(CNN) — “The Fabelmans” allows Steven Spielberg to turn his coming-of-age memories into what amounts to a super-director origin story, looking back on both his complicated family life and his early love of movies and cinema. It’s a deeply personal chronicle of one of cinema’s greatest talents, producing a film that presents wonderful moments within a somewhat scattered narrative.
The film opens with the young Sammy Fabelman watching his first film, “The Greatest Show on Earth,” in 1952. To say that the experience affected him profoundly would be an understatement, and his thirst to replicate the process, first on a rudimentary level, and later on an ever more elaborate scale, it is almost inextinguishable and fascinating to watch.
However, young Sammy’s formative years go hand-in-hand with his uncomfortable home life, which includes a free-spirited mother (Michelle Williams), who enthusiastically supports his creative impulses, and a literal-minded scientist father (Paul Dano). ) who sees movies as an impractical “hobby,” as he insists on calling it to the boy’s dismay.
The rocky nature of their marriage, and the role of dad’s friend and colleague, Bennie (Seth Rogen, strong in a serious role), only becomes more pronounced and awkward as Sammy enters his high school years, where Gabriel LaBelle He plays it magnificently.
Dad’s job forces the family to move twice, first to Phoenix and then to Northern California, where Sammy must deal with anti-Semitism as well as his budding admission of his mother’s unhappiness.
Not just directing, but sharing script credit with “Angels in America” playwright Tony Kushner (whom he’s collaborated with on “Munich,” where the idea for “The Fabelmans” began to trickle down), “Lincoln,” and most recently , “West Side Story”), Spielberg masterfully conveys the sense of wonder his younger self felt upon discovering movies and seeking to master the craft. Sammy’s impatience with school puzzled his father, but he found channels of support, including a well-timed visit from his grandmother’s colorful brother (Judd Hirsch), who had enough show business exposure to recognize the teen’s passion.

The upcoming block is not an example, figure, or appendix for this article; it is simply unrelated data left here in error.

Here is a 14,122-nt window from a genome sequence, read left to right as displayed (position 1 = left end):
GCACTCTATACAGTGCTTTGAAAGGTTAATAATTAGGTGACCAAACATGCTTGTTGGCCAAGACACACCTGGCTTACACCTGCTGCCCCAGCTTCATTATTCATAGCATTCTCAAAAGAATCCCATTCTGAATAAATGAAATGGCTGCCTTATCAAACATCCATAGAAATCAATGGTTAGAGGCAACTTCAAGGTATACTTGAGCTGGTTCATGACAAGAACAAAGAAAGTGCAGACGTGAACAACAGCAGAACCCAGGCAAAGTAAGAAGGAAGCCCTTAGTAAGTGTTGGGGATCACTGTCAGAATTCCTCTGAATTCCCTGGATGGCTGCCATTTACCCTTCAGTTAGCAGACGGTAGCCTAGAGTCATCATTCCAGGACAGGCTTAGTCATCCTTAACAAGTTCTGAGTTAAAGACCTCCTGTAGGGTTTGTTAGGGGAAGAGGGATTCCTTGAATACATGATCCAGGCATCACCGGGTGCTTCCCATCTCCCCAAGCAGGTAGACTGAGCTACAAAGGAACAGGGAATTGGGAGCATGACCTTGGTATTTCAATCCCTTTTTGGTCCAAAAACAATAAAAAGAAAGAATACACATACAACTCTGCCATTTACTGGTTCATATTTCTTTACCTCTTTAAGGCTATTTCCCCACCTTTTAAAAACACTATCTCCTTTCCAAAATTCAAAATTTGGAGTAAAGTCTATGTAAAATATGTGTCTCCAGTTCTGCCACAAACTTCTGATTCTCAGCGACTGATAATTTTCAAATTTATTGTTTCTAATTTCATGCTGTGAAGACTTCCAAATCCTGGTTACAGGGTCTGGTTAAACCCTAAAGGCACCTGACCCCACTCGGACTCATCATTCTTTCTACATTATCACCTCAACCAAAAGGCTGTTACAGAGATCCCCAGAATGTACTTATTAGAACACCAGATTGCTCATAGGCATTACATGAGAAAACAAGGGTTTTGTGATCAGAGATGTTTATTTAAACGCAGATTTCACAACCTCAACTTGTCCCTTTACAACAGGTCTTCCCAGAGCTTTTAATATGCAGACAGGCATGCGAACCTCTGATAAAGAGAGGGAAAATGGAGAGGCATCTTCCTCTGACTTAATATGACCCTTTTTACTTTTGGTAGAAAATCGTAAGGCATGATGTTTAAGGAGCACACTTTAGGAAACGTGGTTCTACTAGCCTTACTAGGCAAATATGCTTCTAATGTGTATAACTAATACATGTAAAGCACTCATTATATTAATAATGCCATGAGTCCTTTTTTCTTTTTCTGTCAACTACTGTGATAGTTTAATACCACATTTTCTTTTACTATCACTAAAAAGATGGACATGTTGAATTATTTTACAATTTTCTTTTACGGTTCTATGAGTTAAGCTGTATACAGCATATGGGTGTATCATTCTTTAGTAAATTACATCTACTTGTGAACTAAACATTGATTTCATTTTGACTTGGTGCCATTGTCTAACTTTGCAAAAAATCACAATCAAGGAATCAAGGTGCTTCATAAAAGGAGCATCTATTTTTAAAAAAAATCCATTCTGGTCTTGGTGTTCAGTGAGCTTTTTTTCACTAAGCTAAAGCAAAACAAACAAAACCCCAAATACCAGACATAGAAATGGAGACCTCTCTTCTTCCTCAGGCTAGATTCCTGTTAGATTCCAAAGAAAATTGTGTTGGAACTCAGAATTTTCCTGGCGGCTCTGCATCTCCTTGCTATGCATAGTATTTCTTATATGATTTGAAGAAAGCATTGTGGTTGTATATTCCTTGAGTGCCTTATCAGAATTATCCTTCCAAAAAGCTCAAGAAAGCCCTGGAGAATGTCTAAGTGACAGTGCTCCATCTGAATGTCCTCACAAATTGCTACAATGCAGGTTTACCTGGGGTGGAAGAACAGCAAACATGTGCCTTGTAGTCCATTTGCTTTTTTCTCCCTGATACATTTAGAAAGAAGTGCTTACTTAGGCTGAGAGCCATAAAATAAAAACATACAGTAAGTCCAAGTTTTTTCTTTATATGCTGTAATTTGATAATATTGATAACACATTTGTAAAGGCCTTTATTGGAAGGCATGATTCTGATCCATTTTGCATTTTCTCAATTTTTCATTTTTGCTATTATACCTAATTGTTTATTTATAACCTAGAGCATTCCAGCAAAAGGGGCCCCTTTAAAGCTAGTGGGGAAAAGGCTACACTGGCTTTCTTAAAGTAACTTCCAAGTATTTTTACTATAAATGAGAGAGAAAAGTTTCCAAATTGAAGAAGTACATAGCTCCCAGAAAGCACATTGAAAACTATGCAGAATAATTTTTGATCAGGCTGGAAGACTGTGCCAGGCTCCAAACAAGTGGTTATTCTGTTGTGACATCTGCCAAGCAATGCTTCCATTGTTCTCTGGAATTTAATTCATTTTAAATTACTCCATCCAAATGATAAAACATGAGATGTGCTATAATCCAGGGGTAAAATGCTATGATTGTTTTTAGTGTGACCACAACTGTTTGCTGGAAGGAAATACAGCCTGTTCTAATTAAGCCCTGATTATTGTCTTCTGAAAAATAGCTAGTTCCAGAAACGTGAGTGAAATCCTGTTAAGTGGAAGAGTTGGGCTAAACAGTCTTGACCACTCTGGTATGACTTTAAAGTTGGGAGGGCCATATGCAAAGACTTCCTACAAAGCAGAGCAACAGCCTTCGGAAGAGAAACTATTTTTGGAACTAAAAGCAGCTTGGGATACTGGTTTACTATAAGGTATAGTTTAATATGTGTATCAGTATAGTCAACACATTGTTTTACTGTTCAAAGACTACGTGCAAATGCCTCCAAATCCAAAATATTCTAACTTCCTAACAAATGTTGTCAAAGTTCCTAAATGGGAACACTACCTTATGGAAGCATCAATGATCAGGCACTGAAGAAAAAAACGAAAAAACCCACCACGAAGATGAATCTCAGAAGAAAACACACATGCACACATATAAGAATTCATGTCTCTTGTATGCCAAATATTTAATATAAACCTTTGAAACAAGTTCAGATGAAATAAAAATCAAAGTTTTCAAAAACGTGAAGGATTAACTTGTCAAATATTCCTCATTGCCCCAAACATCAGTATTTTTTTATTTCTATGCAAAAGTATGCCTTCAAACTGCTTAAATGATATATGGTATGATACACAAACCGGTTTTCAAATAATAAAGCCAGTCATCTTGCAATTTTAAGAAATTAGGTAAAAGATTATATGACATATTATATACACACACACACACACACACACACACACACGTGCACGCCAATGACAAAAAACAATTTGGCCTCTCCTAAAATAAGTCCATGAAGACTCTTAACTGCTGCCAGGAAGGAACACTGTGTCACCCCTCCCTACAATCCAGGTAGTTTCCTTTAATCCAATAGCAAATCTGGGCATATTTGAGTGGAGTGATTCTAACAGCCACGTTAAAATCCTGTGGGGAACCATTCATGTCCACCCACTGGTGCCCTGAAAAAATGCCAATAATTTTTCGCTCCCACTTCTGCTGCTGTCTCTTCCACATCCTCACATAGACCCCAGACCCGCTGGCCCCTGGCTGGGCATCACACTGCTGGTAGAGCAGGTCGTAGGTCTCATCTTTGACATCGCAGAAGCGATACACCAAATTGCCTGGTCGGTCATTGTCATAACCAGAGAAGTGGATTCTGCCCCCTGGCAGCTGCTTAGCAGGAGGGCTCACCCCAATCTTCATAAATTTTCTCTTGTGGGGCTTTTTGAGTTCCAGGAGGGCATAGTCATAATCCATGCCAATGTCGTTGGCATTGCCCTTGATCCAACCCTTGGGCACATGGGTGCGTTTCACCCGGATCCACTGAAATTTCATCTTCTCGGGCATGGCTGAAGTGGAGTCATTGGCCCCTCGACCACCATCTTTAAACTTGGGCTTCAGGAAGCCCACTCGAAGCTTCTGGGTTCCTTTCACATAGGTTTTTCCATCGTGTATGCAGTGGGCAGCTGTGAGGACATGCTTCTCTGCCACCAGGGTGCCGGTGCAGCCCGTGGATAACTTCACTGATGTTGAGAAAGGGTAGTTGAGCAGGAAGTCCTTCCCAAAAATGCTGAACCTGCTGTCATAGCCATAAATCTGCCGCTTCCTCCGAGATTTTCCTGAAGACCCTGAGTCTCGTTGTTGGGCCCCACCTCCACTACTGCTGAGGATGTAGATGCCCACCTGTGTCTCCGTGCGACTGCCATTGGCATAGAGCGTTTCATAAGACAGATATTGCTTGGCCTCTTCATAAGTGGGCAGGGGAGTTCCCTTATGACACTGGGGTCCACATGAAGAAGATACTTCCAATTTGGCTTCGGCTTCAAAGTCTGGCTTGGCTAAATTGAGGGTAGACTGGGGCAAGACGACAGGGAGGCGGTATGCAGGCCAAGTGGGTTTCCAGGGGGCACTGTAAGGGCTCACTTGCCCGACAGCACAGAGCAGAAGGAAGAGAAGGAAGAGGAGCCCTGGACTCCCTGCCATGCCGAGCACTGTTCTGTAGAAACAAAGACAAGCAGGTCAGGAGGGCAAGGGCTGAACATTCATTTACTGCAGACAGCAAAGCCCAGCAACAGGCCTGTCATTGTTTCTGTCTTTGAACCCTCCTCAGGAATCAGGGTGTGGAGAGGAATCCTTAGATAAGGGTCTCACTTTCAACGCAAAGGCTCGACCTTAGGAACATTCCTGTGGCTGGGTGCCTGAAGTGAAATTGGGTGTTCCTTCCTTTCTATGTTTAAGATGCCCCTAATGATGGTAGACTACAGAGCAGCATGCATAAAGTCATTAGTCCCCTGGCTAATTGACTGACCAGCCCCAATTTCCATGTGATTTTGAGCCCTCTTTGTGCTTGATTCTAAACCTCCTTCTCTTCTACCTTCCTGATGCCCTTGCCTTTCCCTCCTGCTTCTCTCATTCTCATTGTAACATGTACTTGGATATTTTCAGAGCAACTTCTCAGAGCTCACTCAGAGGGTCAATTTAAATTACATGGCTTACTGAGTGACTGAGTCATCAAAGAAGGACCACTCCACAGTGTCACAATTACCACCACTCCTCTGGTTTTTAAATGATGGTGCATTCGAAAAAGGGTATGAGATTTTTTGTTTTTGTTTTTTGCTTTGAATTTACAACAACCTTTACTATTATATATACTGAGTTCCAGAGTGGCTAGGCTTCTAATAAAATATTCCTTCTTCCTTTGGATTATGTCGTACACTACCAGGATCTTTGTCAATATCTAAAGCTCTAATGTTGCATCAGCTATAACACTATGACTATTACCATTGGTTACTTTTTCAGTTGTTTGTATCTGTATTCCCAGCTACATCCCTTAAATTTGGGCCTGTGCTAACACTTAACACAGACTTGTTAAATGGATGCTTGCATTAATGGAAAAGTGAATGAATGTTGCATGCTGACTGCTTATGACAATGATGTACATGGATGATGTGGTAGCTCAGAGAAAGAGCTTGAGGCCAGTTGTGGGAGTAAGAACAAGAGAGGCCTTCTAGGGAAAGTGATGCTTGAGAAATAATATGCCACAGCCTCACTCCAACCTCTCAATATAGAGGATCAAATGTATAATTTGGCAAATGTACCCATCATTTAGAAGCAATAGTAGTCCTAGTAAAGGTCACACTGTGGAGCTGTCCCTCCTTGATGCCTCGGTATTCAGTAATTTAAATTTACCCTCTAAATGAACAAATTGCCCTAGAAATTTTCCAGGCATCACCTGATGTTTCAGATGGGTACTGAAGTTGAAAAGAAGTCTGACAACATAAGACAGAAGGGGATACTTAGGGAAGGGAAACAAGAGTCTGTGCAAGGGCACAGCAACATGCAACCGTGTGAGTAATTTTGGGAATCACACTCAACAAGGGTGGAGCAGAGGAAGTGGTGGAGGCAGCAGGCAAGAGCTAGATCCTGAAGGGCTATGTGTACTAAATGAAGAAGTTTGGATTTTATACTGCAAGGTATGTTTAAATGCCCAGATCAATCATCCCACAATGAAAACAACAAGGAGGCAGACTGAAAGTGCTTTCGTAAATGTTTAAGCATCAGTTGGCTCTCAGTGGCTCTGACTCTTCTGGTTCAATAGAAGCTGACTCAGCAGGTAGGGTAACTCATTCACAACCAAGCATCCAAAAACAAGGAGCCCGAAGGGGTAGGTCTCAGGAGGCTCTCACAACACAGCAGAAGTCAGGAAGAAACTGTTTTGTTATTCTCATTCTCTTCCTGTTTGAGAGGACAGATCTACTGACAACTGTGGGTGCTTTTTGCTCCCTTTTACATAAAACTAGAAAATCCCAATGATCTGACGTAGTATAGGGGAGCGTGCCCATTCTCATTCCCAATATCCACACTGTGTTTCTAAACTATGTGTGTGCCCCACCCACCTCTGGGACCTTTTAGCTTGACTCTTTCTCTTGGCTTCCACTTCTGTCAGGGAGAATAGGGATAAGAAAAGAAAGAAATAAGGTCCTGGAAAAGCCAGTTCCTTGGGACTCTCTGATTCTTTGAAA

As the title would suggest, “The Fabelmans” takes a measure of license with Spielberg’s biography, but the bones are there, complete with his identifiable awkwardness in early relationships. The film also expands on his nearly 50-year association with composer John Williams, who delivers a score that reflects the film’s mix of fantasy and angst.
Despite all that, “The Fabelmans” plods along somewhat episodically, at its best serving as a Valentine’s gift to anyone driven by artistic expression, and in weaker parts, threatening to get bogged down in familiar melodrama. .
This was the announcement of the nominations for the Oscars 2023
The former happily trumps the latter (and not coincidentally, it’s an irresistible sweet treat for award voters, as was the case with “Cinema Paradiso”), but the dynamic somewhat offsets the film’s nostalgic pleasures. Simply put, the anticipated buzz surrounding “The Fabelmans” as an Oscar contender is as much a referendum on this relatively weak year for mainstream movies as it is an endorsement.
Having scaled every mountain Hollywood has to offer, Spielberg has certainly earned the right to enjoy this trip down memory lane, and the fact that the film is being released by Universal — the studio where his experience was forged. professional, directing for television before going to stardom with “Jaws” – puts a proper tie on the whole package.
“The Fabelmans” is not a blockbuster, but it is a window into what made an impact on a director who has given us countless screen memories throughout his storied career. If that’s not enough to take audiences on a trip to the moon, it’s definitely worth the price of a theater ticket.
Source: CNN Espanol